Be Humble

Xavier Woon
2 min readNov 11, 2020

Read Mark 5:21–43

Photo by Jeremy Perkins on Unsplash


Jairus, an official of the synagogue, sought Jesus and beseeched Him to heal his daughter. He did two things that were unusual. First, his daughter was dying and no one could heal her. He showed great faith in Jesus’ ability to restore her health. Second, Jairus held an important post in the synagogue. Then, Jesus was not an accepted teacher by the learned. There was even a group of hired mourners who mocked Jesus when He came to Jairus’ home to heal his daughter. If his daughter was not healed, Jairus risked being ridiculed. Hence, he showed both faith and humility in asking Jesus for help. Along the way, Jesus also healed a woman suffering from a hemorrhage for twelve years. Like Jairus, she showed great faith and humility in approaching Jesus when it was against a woman, considered unclean, to be among the community. Jesus honored those people who approached Him with faith and humility.

Corporate Leadership

For some older staff who have worked in a company for a long time, it is not easy for them to ask for help. They may have done things a certain way since their employment. However, with changes in technology, management style, and better-qualified colleagues, doing the same thing the same way may not be the most efficient or effective. Yet, seeing others overtake them in performance and promotion can become unbearable. What is more unbearable is the admission that he needs help. Jesus understood the position of the synagogue official and the lady who suffered for twelve years. They had to undergo physical and emotional pain and worse, the humility of asking for help. Likewise, a good leader is gracious with people who humble themselves to seek help from another. James M Barrie, the creator of Peter Pan, wrote, “Life is a long lesson in humility.” — XW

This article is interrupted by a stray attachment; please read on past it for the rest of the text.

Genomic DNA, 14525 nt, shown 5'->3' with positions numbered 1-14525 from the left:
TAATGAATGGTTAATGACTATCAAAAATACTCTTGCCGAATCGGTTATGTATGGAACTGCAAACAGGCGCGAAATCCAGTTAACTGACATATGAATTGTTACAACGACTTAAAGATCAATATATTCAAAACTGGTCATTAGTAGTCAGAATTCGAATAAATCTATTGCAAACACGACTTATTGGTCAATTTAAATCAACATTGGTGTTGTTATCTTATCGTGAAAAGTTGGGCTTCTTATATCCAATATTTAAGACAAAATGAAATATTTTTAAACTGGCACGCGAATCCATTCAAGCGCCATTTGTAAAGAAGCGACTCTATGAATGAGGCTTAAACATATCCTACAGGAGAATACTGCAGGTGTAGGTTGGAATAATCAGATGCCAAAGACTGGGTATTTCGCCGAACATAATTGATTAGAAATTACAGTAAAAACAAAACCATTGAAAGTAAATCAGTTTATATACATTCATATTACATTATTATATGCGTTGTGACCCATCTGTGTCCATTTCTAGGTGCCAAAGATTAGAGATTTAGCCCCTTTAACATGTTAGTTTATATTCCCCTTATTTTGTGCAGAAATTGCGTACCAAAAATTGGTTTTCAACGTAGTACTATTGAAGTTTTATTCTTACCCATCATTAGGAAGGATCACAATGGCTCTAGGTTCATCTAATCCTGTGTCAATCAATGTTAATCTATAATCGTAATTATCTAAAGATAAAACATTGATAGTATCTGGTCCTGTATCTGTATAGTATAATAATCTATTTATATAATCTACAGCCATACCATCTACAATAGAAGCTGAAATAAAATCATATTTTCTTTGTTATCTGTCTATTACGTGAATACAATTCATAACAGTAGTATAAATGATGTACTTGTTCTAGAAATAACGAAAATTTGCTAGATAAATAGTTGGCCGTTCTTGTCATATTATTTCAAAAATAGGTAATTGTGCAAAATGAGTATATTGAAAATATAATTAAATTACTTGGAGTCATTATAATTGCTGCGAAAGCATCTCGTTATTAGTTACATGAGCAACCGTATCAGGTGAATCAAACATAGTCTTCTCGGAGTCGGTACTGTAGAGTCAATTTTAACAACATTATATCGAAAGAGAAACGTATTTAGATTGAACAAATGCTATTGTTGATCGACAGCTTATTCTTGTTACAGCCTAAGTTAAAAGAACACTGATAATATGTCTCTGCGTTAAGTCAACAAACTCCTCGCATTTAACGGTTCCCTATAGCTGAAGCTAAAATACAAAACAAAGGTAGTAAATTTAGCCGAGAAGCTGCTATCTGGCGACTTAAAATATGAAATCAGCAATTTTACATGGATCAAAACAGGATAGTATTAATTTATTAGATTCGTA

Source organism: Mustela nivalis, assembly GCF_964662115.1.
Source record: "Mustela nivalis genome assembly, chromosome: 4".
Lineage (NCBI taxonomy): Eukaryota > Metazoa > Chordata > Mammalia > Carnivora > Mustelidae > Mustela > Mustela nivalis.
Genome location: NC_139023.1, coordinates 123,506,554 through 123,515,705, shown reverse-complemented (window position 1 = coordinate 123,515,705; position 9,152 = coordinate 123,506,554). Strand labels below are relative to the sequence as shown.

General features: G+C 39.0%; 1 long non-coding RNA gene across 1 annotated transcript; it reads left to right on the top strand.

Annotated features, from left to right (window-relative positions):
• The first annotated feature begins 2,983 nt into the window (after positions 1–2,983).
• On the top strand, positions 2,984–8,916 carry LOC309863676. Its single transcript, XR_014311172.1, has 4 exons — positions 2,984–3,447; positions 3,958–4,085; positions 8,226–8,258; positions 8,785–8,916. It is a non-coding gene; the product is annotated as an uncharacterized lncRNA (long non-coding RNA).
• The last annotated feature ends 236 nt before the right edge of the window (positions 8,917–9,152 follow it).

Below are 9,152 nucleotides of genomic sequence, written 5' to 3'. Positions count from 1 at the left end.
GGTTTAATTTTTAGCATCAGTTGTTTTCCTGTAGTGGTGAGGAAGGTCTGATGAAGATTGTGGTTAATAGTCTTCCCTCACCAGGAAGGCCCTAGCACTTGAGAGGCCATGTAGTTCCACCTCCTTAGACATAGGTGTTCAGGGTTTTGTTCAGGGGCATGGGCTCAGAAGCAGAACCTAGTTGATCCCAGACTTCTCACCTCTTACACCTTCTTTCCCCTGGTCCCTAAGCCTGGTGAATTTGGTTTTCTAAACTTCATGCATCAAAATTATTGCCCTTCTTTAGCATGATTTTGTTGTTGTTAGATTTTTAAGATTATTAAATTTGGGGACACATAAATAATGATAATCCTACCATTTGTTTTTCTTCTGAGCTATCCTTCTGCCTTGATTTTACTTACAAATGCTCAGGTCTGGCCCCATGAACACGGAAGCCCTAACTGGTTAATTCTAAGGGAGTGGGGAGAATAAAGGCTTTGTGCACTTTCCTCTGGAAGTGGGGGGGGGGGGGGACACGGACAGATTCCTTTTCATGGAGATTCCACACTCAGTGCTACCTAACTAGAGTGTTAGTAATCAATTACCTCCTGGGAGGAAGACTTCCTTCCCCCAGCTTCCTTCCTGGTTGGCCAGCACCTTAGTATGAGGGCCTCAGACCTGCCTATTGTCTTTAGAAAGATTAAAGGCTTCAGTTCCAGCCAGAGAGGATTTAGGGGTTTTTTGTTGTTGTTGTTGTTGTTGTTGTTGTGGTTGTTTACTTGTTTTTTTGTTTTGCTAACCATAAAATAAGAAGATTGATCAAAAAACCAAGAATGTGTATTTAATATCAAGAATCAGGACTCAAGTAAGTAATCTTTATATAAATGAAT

Family Leadership

People desire and seek recognition for their successes and other achievements. Children also seek recognition and admiration from their friends for being good in their studies and other activities. However, the difference lies in how the children handle their success. Some children are full of pride in their achievement. They may even scorn those who are less capable than they are. Some take the successes with humility, preferring to give honor to those who have helped them in their achievement. Parents can take note of the humility of the synagogue official and the woman. They knew that it was Jesus who helped them during their time of greatest need. Likewise, children need to be taught that when they achieve their goals, be humble to acknowledge the people who have helped them. Charles Spurgeon, an English preacher said, “Humility is to make a right estimate of one’s self.” — XW

Next: Be obedient

Xavier Woon

Every leader has a story. What’s yours?